The guidance includes an example of a table of OTJT activities that a provider can build into the apprentice’s Individual Learning Plan and a case-study from Kaplan Financial Limited with the provider’s top tips on demystifying the rule for employers and how to make the 20% requirement work for them.  AELP CEO Mark Dawe said:

“AELP fully supports off the job training in apprenticeships but still believes that a blanket 20 per cent rule is not appropriate for every apprenticeship standard across all sectors at all levels.  Evidence from AELP members suggests that this rule has definitely been a factor in the sharp fall in apprenticeship starts since the levy was introduced.

“Nonetheless this easy-to-follow guidance will help ensure that all apprentices have the opportunity to learn new skills for a substantial period of their programme, showing what flexibilities are possible within the rule while minimizing disruption for the employer.  We therefore strongly recommend that all providers adopt it as best practice and use it to reassure employers that the rule in itself should not put them off making apprenticeships an important asset in growing their business.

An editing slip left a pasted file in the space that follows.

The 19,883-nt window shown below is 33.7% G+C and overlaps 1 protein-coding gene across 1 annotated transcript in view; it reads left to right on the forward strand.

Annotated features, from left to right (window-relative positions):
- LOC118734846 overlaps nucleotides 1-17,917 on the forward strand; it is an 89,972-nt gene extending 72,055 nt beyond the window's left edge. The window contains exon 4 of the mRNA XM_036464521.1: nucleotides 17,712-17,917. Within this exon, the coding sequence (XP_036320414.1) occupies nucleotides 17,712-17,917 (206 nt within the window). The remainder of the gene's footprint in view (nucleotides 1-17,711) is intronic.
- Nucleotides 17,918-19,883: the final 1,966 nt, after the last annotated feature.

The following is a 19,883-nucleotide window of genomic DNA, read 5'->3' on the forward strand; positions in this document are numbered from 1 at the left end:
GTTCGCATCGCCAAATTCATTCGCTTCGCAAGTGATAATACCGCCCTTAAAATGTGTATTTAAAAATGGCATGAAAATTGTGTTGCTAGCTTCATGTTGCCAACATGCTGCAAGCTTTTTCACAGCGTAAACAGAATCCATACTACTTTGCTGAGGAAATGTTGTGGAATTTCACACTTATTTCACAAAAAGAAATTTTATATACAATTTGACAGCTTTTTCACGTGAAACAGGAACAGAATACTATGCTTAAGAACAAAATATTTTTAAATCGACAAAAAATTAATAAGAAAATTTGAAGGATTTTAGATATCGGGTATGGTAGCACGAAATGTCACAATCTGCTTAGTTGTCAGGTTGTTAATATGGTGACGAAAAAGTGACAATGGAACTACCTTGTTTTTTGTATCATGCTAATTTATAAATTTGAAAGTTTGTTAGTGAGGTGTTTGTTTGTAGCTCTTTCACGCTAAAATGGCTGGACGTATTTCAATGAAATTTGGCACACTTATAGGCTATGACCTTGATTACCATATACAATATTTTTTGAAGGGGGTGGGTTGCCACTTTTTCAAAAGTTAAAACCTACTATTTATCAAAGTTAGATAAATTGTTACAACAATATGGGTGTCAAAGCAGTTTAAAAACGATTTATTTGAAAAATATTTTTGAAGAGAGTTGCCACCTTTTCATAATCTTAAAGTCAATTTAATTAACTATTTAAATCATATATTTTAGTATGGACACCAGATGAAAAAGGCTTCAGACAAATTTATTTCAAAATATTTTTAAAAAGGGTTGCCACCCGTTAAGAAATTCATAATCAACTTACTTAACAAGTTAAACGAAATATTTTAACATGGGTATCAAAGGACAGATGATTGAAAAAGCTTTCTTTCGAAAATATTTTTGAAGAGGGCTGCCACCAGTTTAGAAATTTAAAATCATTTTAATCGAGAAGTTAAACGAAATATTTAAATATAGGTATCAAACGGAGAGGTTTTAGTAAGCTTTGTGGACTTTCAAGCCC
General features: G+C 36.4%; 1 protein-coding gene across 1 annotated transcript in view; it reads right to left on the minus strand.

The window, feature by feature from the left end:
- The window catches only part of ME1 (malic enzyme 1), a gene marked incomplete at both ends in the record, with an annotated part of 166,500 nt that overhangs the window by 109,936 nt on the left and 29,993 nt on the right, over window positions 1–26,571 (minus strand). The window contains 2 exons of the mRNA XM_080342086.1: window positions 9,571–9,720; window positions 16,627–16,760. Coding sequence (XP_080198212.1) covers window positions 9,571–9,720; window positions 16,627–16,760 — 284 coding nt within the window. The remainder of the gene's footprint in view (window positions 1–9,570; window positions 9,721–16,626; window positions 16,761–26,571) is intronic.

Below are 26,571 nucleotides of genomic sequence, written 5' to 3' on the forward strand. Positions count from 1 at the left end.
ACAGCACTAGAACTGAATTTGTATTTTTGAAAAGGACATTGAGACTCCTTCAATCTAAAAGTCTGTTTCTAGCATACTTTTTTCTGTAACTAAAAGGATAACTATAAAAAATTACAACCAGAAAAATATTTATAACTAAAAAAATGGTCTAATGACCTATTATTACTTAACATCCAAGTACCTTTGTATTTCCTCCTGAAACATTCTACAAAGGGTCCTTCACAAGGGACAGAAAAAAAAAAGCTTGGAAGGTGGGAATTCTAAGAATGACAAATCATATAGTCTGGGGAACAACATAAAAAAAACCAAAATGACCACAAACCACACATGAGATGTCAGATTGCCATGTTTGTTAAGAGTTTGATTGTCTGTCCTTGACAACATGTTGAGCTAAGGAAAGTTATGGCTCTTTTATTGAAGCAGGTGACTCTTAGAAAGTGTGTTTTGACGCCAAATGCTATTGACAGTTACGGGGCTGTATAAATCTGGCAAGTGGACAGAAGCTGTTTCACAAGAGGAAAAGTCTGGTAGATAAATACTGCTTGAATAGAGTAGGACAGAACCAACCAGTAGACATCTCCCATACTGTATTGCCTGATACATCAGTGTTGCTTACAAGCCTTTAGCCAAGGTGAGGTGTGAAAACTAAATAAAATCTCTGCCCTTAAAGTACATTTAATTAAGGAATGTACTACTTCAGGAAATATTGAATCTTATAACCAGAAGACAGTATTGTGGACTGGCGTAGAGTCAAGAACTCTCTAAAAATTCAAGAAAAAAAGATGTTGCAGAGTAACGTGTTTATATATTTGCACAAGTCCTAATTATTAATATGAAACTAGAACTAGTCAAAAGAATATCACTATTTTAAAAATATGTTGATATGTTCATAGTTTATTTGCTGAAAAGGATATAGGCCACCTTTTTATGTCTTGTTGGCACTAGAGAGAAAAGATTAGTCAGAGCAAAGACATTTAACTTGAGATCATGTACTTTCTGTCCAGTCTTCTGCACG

“As the guidance makes clear, potential difficulties should be avoided if the provider and employer agree a plan beforehand on how compliance will be achieved.”



Head of Operations Apprentices Central London

Learning and Development Coordinator

Due to our continued growth and success as industry leading provider an exciting opportunity has arisen for an innovative and committed learning and compliance manager to join our team. we are looking for someone who can offer an equal level of passion experience and knowledge of the development and delivery of bespoke industry relevant apprenticeships training and qualifications.

HSC Training / Tutor Assessor’s 2 required National



 The Metropolitan Police Service’s ‘Gangs Matrix’ is the “wrong tool for the wrong problem” Amnesty International said today, as it published a damning report into the little-known gang-mapping database.

The 55-page report, Trapped in the Matrix, raises serious concerns about how individuals come to be placed on the database, how the information is shared with other agencies such as housing associations and schools, and the adverse effect being listed on the Matrix can have for the young black males who are disproportionately impacted. The researchers spoke to more than 30 professionals who use the Gangs Matrix, including the police and other organisations, as well as community members and young people affected by the Matrix.

The Gangs Matrix